Ev Lunning, Jr., on Zoom Acting in Pandemic Times, Austin Shakespeare Blog, January 12, 20232

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I always associated “necessity is the mother of invention” with Poor Richard’s Almanac, but Perfesser Wikipedia (send in your $10 today) says otherwise. He traces the aphorism back to Aesop and Plato and, also notes that Alfred North Whitehead thought “Necessity is the mother of all futile dodges” to be more accurate.


Ev Lunning, Jr (via Austin Shakespeare)When producers, actors and directors were confined to their houses and apartments by the current plague, they latched onto the video-conferencing platform Zoom. After March 2020 our volunteer work for Austin Interfaith began to be conducted over Zoom. And Robi Polgar included me in an online reading of his environmental parable Risk, or What Nature Doesn’t Do to Us (a precursor to Don’t Look Up). We set up a card table in a corner of the bedroom that supported laptop and lights, and I assembled a pile of props that included an umbrella. I was shoving the cursor across the screen to mute, unmute and scroll the text. Chaos.


Ann Ciccolella and Alex Alford, the fearless leaders of Austin Shakespeare, determined to keep contact with the subscribers and perhaps attract some additional audience with Zoom readings. In December 2020, they recruited me to join in a Zoom reading of William Gillette’s adaptation of Sherlock Holmes. Everyone in the group played several roles, and I ended up taking on Professor Moriarty. Video designer, Lowell Bartholomee had developed the capacity to provide digital backgrounds, and we were provided with a menu of backgrounds appropriate to the scenes we were in. Added to the list of engineering tasks was switching on the appropriate background. The checklist went something like:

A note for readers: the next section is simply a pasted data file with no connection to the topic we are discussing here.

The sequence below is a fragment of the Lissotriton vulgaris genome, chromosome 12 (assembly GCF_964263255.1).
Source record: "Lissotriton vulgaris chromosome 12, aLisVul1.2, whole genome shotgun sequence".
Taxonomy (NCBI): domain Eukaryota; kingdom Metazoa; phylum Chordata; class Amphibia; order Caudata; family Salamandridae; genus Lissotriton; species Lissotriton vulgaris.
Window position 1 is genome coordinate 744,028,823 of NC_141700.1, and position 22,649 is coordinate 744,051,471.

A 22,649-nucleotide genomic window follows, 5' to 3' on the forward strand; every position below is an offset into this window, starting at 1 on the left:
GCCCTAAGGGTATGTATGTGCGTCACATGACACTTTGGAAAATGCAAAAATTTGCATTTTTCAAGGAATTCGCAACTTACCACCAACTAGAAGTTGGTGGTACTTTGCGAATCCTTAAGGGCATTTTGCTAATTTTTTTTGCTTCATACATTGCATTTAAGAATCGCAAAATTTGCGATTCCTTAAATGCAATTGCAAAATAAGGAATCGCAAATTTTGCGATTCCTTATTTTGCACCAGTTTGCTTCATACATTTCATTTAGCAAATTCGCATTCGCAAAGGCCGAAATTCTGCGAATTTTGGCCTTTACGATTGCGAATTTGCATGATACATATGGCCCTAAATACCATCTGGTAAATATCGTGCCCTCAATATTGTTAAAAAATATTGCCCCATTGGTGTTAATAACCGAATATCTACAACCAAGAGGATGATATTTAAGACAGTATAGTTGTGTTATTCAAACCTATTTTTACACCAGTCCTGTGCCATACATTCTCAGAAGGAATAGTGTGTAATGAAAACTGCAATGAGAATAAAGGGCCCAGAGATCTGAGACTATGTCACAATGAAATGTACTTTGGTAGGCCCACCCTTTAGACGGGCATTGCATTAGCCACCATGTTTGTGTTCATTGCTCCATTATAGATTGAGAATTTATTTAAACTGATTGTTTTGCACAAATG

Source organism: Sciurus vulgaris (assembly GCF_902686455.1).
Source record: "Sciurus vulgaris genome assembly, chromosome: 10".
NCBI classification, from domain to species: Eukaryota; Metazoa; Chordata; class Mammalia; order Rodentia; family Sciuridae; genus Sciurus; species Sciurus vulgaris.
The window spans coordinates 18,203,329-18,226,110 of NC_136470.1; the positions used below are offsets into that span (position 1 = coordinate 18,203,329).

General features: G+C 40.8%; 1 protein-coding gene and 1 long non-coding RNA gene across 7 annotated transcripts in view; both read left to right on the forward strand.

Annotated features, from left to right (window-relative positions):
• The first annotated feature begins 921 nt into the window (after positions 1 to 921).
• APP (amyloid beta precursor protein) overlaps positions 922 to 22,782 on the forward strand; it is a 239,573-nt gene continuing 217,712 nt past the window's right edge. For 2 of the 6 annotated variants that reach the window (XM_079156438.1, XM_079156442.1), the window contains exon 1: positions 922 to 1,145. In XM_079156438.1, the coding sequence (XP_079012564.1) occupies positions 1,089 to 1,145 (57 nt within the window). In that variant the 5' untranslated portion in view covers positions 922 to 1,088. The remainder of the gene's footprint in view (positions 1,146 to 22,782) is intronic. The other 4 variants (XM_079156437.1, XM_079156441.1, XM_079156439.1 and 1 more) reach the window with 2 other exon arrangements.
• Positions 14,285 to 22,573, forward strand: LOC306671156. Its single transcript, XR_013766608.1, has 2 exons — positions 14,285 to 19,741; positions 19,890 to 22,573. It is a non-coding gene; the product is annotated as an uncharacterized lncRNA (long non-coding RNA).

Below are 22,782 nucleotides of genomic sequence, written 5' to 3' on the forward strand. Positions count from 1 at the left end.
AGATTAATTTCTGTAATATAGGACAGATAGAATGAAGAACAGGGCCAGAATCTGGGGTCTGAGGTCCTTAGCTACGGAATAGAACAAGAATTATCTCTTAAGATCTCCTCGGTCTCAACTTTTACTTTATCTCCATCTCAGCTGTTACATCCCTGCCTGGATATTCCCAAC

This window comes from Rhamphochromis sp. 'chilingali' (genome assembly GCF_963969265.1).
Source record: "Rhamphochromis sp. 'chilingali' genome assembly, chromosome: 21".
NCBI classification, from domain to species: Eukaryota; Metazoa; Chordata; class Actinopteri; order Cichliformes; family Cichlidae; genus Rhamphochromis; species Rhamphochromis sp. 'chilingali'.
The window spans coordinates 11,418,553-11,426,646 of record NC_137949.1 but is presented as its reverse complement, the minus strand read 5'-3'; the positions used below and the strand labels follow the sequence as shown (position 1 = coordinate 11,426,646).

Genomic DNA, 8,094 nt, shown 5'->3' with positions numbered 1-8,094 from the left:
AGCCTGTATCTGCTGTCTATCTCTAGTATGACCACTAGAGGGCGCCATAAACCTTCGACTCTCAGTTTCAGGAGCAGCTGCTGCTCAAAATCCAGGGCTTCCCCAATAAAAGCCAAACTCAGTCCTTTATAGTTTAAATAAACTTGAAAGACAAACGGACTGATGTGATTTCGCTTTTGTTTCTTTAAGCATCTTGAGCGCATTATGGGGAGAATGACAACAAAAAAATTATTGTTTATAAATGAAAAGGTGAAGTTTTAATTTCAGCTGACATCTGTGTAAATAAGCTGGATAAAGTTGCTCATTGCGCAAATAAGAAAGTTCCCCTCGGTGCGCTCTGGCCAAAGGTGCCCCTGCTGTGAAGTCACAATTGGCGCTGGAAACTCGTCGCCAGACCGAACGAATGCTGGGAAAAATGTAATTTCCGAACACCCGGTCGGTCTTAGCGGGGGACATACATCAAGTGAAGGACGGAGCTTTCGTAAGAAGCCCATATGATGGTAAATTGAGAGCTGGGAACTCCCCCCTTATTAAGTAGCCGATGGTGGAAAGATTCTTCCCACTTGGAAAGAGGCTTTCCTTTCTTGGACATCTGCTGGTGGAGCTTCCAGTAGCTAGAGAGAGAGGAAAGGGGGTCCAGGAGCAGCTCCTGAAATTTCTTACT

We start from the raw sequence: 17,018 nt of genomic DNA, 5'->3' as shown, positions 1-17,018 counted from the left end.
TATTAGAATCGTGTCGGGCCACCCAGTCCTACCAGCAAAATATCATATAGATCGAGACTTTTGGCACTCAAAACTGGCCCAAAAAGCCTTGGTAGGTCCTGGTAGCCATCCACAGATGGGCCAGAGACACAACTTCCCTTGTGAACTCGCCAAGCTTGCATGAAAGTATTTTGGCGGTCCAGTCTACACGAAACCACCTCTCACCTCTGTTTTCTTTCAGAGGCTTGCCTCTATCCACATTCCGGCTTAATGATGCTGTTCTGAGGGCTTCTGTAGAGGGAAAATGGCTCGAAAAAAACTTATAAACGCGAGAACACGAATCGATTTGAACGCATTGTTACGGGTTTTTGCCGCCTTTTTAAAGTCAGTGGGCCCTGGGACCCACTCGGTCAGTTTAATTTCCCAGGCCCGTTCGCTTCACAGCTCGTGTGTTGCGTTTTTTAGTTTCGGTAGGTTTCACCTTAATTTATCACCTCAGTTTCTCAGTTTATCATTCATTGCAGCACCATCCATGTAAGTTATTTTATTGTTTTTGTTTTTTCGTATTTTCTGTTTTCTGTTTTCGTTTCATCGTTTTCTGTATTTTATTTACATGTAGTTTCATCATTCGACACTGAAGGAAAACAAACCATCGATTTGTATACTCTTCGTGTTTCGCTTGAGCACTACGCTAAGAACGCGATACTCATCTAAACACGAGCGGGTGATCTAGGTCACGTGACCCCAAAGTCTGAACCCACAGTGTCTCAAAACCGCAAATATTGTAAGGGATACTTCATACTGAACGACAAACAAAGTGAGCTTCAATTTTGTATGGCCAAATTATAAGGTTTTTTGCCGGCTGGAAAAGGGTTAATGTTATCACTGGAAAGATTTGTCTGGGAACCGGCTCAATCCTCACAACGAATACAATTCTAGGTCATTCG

• Change costume piece.

  • Switch digital background.

  • Unmute mic.

  • Position text on screen.

  • Switch on camera, and . . .


Magic Time! The problems with the digital backgrounds included needing a greenscreen for a background. I borrowed an 8’ length of 1x4 from a neighbor and a bolt of green fabric from Ann. I stapled the green fabric to the 1x4 and balanced the board on the top of the 6’ TV console. This meant that the living room was now the studio for the broadcasts. Perhaps inspired by Gary Oldman’s tinted glasses for Dracula and adopted a pair of aviator shades for Moriarty. Who could anticipate that Stephen Colbert would employ them for his impression of J. Biden?


In March and April of 2021, the intrepid company essayed both parts of Henry IV, broadcasting one segment a night. Eye contact. Robbed of the performers’ physical presence, the audience needs the sense that the player/reader is speaking directly to them. In order to appear that I am speaking directly to the screen, I must fix my eyes on the little green dot on the top edge of the screen. If my eyes follow the text down the screen, the power of my gaze is diluted. So, I need to keep the text scrolling so I’m reading as close to the top of the screen as possible. Woe betides if the text skips half a page and leaves me gasping. Zoom acting is like swan swimming—lots going on beneath your view.


Zoom Theater: Innovative invention or futile dodge? Theater producers must be commended for doing their best to keep the art breathing. Let us do our best to support them.


Ev Lunning Jr. (retired theater faculty member of St. Edward’s University) has acted with Austin Shakespeare for many years. Ev has portrayed Roebuck Ramsden in Shaw’s Man and Superman, Pyotr Sorin in Chekhov’s The Seagull, and Big Daddy in Williams’ Cat on a Hot Tin Roof.